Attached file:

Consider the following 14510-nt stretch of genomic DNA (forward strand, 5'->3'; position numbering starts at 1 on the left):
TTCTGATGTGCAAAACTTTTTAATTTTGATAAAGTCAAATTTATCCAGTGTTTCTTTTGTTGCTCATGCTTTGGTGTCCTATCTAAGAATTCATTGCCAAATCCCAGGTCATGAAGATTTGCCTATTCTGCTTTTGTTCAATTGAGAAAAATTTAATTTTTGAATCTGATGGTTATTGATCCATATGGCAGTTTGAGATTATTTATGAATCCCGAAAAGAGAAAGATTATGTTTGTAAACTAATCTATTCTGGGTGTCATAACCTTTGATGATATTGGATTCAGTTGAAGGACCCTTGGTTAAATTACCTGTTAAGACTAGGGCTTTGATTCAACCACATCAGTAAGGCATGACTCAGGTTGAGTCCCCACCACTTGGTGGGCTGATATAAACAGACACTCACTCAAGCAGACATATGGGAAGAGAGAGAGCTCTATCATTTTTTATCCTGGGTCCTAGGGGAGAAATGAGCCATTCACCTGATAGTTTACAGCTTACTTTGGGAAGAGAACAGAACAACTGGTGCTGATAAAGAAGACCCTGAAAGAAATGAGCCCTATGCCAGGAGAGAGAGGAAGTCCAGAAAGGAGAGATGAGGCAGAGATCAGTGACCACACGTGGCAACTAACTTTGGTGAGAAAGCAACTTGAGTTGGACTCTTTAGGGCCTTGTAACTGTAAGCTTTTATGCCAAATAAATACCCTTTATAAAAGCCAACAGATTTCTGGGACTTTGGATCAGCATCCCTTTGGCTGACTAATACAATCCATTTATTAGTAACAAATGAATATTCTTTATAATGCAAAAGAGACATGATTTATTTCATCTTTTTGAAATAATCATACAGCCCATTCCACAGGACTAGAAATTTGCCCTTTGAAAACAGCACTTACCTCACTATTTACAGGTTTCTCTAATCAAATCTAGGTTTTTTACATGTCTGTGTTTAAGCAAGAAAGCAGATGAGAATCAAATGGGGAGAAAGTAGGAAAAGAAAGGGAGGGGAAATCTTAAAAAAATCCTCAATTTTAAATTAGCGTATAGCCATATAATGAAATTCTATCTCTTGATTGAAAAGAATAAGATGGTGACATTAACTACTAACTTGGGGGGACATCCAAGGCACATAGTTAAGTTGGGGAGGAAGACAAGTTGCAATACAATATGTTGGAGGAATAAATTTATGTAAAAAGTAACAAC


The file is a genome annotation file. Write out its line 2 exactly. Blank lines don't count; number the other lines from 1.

TTCTGATGTGCAAAACTTTTTAATTTTGATAAAGTCAAATTTATCCAGTGTTTCTTTTGTTGCTCATGCTTTGGTGTCCTATCTAAGAATTCATTGCCAAATCCCAGGTCATGAAGATTTGCCTATTCTGCTTTTGTTCAATTGAGAAAAATTTAATTTTTGAATCTGATGGTTATTGATCCATATGGCAGTTTGAGATTATTTATGAATCCCGAAAAGAGAAAGATTATGTTTGTAAACTAATCTATTCTGGGTGTCATAACCTTTGATGATATTGGATTCAGTTGAAGGACCCTTGGTTAAATTACCTGTTAAGACTAGGGCTTTGATTCAACCACATCAGTAAGGCATGACTCAGGTTGAGTCCCCACCACTTGGTGGGCTGATATAAACAGACACTCACTCAAGCAGACATATGGGAAGAGAGAGAGCTCTATCATTTTTTATCCTGGGTCCTAGGGGAGAAATGAGCCATTCACCTGATAGTTTACAGCTTACTTTGGGAAGAGAACAGAACAACTGGTGCTGATAAAGAAGACCCTGAAAGAAATGAGCCCTATGCCAGGAGAGAGAGGAAGTCCAGAAAGGAGAGATGAGGCAGAGATCAGTGACCACACGTGGCAACTAACTTTGGTGAGAAAGCAACTTGAGTTGGACTCTTTAGGGCCTTGTAACTGTAAGCTTTTATGCCAAATAAATACCCTTTATAAAAGCCAACAGATTTCTGGGACTTTGGATCAGCATCCCTTTGGCTGACTAATACAATCCATTTATTAGTAACAAATGAATATTCTTTATAATGCAAAAGAGACATGATTTATTTCATCTTTTTGAAATAATCATACAGCCCATTCCACAGGACTAGAAATTTGCCCTTTGAAAACAGCACTTACCTCACTATTTACAGGTTTCTCTAATCAAATCTAGGTTTTTTACATGTCTGTGTTTAAGCAAGAAAGCAGATGAGAATCAAATGGGGAGAAAGTAGGAAAAGAAAGGGAGGGGAAATCTTAAAAAAATCCTCAATTTTAAATTAGCGTATAGCCATATAATGAAATTCTATCTCTTGATTGAAAAGAATAAGATGGTGACATTAACTACTAACTTGGGGGGACATCCAAGGCACATAGTTAAGTTGGGGAGGAAGACAAGTTGCAATACAATATGTTGGAGGAATAAATTTATGTAAAAAGTAACAAC